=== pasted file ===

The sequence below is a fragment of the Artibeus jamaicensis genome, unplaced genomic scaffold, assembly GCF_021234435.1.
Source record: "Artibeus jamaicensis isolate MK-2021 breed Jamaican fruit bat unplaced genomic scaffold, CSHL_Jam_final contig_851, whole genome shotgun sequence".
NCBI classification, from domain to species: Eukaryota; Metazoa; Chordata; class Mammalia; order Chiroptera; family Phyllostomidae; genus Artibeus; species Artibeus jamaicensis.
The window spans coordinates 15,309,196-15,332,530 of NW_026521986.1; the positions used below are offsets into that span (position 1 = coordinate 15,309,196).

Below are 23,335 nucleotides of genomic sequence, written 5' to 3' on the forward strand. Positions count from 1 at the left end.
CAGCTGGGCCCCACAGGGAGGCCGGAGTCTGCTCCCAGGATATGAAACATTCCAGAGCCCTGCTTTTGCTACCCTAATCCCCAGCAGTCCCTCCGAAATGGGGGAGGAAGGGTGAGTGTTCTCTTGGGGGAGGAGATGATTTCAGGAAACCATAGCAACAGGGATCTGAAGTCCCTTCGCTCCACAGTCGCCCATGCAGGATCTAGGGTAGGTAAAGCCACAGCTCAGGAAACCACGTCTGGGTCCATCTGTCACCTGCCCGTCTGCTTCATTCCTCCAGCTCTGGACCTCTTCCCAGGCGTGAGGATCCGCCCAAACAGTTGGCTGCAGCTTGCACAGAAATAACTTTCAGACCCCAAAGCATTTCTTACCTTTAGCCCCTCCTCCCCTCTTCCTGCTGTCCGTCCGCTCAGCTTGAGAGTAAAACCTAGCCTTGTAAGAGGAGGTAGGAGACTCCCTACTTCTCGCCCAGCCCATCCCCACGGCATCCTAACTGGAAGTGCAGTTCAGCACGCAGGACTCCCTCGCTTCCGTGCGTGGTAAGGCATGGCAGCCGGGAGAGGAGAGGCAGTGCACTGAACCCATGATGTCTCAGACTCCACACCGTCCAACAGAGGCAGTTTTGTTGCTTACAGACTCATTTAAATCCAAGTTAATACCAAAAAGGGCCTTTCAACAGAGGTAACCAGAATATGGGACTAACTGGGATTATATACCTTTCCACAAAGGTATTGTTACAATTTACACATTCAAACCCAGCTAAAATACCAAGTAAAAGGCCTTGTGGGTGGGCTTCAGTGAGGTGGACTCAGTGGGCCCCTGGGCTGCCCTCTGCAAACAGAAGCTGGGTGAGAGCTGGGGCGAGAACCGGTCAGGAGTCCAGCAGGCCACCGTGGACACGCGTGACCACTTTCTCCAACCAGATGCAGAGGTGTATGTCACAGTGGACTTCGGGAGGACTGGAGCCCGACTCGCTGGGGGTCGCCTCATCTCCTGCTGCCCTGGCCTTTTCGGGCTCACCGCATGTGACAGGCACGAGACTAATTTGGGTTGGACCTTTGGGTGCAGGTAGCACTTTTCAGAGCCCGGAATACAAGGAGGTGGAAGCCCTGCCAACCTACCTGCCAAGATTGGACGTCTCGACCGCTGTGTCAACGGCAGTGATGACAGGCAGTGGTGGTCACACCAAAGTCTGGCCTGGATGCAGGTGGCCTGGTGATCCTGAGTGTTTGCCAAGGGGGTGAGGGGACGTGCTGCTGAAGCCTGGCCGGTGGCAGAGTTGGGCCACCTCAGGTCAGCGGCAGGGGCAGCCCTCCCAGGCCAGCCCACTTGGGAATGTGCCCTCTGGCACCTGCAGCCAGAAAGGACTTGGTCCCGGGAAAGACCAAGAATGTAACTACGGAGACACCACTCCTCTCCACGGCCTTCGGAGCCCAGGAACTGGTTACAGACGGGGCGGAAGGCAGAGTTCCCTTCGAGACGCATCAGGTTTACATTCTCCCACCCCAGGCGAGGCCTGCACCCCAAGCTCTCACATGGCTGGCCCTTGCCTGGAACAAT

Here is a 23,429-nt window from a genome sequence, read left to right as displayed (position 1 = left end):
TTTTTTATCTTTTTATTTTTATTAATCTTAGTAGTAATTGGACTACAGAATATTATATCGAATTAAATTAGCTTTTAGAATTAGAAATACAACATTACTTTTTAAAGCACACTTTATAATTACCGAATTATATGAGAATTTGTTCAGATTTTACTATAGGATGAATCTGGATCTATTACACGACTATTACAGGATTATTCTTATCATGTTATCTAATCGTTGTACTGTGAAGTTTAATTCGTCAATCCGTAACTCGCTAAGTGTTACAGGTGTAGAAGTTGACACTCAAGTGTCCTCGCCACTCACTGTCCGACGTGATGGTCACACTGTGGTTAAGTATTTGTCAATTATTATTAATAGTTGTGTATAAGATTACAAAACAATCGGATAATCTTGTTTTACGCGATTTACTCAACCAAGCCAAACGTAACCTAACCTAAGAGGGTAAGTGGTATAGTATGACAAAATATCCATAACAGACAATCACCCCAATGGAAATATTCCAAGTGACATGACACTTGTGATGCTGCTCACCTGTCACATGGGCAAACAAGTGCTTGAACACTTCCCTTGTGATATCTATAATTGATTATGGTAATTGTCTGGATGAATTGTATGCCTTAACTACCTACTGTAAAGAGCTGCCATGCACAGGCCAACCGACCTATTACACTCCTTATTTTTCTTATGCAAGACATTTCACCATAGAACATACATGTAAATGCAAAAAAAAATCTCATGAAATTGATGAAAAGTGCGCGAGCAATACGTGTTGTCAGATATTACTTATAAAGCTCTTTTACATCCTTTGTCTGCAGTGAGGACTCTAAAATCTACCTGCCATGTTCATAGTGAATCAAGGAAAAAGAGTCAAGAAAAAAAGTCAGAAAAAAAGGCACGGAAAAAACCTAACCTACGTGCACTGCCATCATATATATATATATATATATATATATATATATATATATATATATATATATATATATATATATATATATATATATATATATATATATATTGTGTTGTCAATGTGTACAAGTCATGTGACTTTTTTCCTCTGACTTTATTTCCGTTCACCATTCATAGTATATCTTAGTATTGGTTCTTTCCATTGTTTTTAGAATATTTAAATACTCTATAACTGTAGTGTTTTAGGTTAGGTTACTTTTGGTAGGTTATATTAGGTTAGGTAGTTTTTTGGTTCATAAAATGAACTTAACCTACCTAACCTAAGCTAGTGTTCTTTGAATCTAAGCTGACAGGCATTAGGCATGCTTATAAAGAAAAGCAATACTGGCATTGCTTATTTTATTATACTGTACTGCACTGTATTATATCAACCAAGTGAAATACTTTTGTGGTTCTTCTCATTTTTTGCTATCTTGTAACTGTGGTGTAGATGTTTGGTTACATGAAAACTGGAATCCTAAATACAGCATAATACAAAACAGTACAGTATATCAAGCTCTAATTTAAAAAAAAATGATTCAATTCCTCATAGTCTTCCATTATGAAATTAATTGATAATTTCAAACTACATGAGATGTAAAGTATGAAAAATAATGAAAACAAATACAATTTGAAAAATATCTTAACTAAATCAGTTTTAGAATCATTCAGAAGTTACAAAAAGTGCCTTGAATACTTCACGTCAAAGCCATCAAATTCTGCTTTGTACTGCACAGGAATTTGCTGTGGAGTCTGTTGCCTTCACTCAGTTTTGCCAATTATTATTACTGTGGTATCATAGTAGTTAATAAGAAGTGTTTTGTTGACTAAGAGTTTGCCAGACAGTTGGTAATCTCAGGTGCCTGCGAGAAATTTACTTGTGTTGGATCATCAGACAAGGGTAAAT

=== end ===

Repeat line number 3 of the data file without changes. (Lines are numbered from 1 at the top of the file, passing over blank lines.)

NCBI classification, from domain to species: Eukaryota; Metazoa; Chordata; class Mammalia; order Chiroptera; family Phyllostomidae; genus Artibeus; species Artibeus jamaicensis.